£4bn of taxpayer money spent on private Covid contracts is still unaccounted for
The UK government has been accused of breaking the law by failing to publish any information about more than £4 billion spent on contracts with private firms relating to coronavirus.
The Good Law Project campaign group, along with a cross-party group of MPs, is suing health secretary Matt Hancock for an “egregious and widespread failure to comply with legal duties and established policies.”
Of the £17 billion which has been spent by the Department for Health and Social Care (DHSC) on Covid-related goods and services since April, £4.6 billion has not been accounted for. The department has only released details of £12.4 billion worth of contracts.
Government departments are legally obligated to publish the details of contracts no more than 30 days after awarding them, while government guidance goes further and advises civil servants to publish the contracts within 20 days.
Tussell, a research firm commissioned to look into the contracts by the Good Law Project, found that Covid-related contracts were being published much slower than non-Covid contracts, at an average of 78 days after being awarded.
Speaking to The Guardian, founder of Tussell, Gus Tugendhat, said, “While the Department of Health has published £12.4bn of Covid-response contracts, we know this is still not the full picture of its spending to date. It may be that the lag in publishing is even greater than that reported here.”
What’s the problem?
The requirement to publish information about government contracts over a certain value exists to try and reduce the risk of fraud and allow scrutiny of taxpayer spending, which should lead to better value for money.
In this case, campaigners have also made allegations of cronyism, saying that valuable contracts have, in some instances, been given to firms based on their connections to government, rather than their ability to deliver the goods and services, or provide good value for money.
“There is overwhelming evidence that entities connected to key government figures have made staggering fortunes from these procurement contracts,” said Jolyon Maugham, founder of the Good Law Project.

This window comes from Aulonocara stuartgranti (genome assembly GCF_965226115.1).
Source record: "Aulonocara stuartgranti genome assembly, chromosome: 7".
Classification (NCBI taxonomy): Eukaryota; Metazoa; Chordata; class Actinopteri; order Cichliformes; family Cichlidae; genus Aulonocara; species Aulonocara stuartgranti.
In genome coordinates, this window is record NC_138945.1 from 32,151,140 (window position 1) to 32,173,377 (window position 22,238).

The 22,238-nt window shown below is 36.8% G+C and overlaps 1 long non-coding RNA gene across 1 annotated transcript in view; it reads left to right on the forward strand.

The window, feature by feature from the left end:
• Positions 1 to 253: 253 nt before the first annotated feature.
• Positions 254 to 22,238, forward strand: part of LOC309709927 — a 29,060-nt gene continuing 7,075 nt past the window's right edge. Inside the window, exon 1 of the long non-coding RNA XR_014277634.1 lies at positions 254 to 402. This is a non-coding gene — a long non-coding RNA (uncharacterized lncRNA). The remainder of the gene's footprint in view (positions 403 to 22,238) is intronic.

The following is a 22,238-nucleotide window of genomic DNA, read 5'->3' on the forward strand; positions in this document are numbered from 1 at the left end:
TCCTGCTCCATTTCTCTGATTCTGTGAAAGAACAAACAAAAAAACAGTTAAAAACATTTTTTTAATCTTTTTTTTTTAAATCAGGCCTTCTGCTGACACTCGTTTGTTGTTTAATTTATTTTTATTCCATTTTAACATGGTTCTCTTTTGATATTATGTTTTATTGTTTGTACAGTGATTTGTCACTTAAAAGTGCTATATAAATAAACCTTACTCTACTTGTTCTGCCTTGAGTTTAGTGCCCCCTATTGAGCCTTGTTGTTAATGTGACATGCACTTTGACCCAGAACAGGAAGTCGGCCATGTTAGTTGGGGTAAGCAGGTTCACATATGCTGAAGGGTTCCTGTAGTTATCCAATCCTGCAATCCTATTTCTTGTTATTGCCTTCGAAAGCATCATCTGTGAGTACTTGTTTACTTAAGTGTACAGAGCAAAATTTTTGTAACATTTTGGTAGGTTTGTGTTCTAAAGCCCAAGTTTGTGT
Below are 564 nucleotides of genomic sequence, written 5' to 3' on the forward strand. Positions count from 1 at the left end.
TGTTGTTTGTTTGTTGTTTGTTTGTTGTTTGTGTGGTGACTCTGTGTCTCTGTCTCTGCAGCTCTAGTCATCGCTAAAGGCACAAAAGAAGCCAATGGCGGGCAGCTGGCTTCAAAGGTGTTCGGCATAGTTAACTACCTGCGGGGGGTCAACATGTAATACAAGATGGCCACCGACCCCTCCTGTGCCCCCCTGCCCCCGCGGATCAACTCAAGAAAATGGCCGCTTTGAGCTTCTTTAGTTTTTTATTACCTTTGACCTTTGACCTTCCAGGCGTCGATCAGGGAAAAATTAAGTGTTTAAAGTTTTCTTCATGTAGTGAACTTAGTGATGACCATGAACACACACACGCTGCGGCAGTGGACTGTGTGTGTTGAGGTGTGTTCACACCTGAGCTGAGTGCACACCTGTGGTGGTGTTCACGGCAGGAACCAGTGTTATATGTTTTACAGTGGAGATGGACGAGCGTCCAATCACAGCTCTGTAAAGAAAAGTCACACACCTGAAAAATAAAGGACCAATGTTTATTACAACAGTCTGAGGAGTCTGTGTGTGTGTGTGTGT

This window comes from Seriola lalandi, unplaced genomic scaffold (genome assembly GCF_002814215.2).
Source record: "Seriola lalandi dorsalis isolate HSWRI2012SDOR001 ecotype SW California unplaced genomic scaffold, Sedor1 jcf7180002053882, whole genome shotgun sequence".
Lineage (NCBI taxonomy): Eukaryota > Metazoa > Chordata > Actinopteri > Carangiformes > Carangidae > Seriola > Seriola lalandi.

“There is a clear public interest in us knowing promptly, whilst those contracts can still be challenged, who benefited and to the tune of how much.”
Which companies have won contracts?
Among the companies named in the legal challenge against the government is Ayanda Capital, which won a £252 million contract to supply facemasks, many of which were unsuitable.
Campaigners have noted that Ayanda has links to figures in government, and the prices it charged for the equipment were well above the norm, it is claimed.
Another recipient of lucrative contracts was PPE Medpro, which won contracts worth £200 million, just seven weeks after it was set up by “a former business associate” of a Conservative peer, according to the Good Law Project.
As the matters are the subject of legal proceedings, the DHSC said it could not comment, but explained, “As part of an unprecedented response to this global pandemic we have drawn on the expertise and resources of a number of public and private sector partners. This is completely in line with procurement regulations for exceptional circumstances.
“We have been clear from the outset that public authorities must achieve value for taxpayers and use good commercial judgement. Publication of contract information is being carried out as quickly as possible in line with government transparency guidelines.”